The completion of the phase I of the Lake Kivu integrated-methane gas extraction and power production facility has been pushed to June 2014, according to Energy Water and Sanitation Authority (EWSA) officials.
Initially, the project was supposed to be completed by June this year but due to internal mismanagement issues between KivuWatt ltd and its sub-contractor Civicon Kenya ltd, the project delayed.
Kivuwatt Ltd, a Rwandan subsidiary of an American company Contour Global, seeks to generate 25MW from methane gas in Lake Kivu in Karongi District.
Phase I of the project includes the construction of gas extraction using a floating barge and processing facilities and a 25MW gas fired power plant.
The extracted gas will be further processed and pumped to a methane gas fired plant on shore.
Speaking to The New Times on Monday, Charles Nyirahuku, the director of energy development at EWSA, said the project was extended for one year due to misunderstandings between KivuWatt and the Kenyan firm that was subcontracted to undertake the engineering, design and supervision of the project.
“Civicon Kenya Ltd was subcontracted to do the work, but due to poor quality work, its contract was terminated,” he said.
Nyirahuku pointed out that it’s not a breach of contract because the terms of agreement provide for the delay by the developer to complete the project on time, including the penalties and the possibility of extending the deadline.
According to EWSA, after terminating the Civicon’s contract, Kivuwatt hired another sub-contractor Koch from Germany to take over the project.
“So far the company (Koch) has shown commitment and we are also monitoring the situation. The work is ongoing and we are optimistic, by June 2014, the generation of 25MW will have been realised,” Nyirahuku said.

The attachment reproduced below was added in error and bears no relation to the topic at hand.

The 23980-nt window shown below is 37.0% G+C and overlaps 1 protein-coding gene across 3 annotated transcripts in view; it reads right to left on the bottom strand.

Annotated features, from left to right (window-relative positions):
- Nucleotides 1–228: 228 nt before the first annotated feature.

He explained that the company’s work was not up to standard and even Civicon was slow in its works which is the reason behind the termination of the contract.
Despite all the challenges involved, the power facility was completed and the construction of the gas extraction plant has reached 70 per cent.
By press time, efforts to reach Jarmo Gummerus, KivuWatt’s country manager, were futile as his known phone number was off.
Nevertheless, Robert Kremer, the chief finance officer of Contour Global, a New York based international power company, said he could not discuss the company’s issues in the media.
“I am so sorry I can’t help you. This is a very sensitive matter,” he said.
Phase I of the project is expected to cost $142 million (approximately Rwf92 billion) and it will be followed by three more phases expected to produce a total of 100 MW.
In August, 2011 the state-of-the-art methane gas extraction barge was left afloat on Lake Kivu.
The 750 tonnes barge, 64 metres long and 25 metres wide, has a closely similar floating technology to that of a ship.
The KivuWatt lending group includes Emerging Africa Infrastructure Fund (EAIF), Netherlands Development Finance Company (FMO), the African Development Bank (AfDB), and Belgian Investment Company for Developing Countries.
Once completed, the project will raise and process methane gas deposits trapped deep in the waters of Lake Kivu for use as fuel to generate critically needed electricity, at the same time safely removing harmful lake gases.
The government seeks to increase energy production up from the current110.8MW to 563MW by 2017.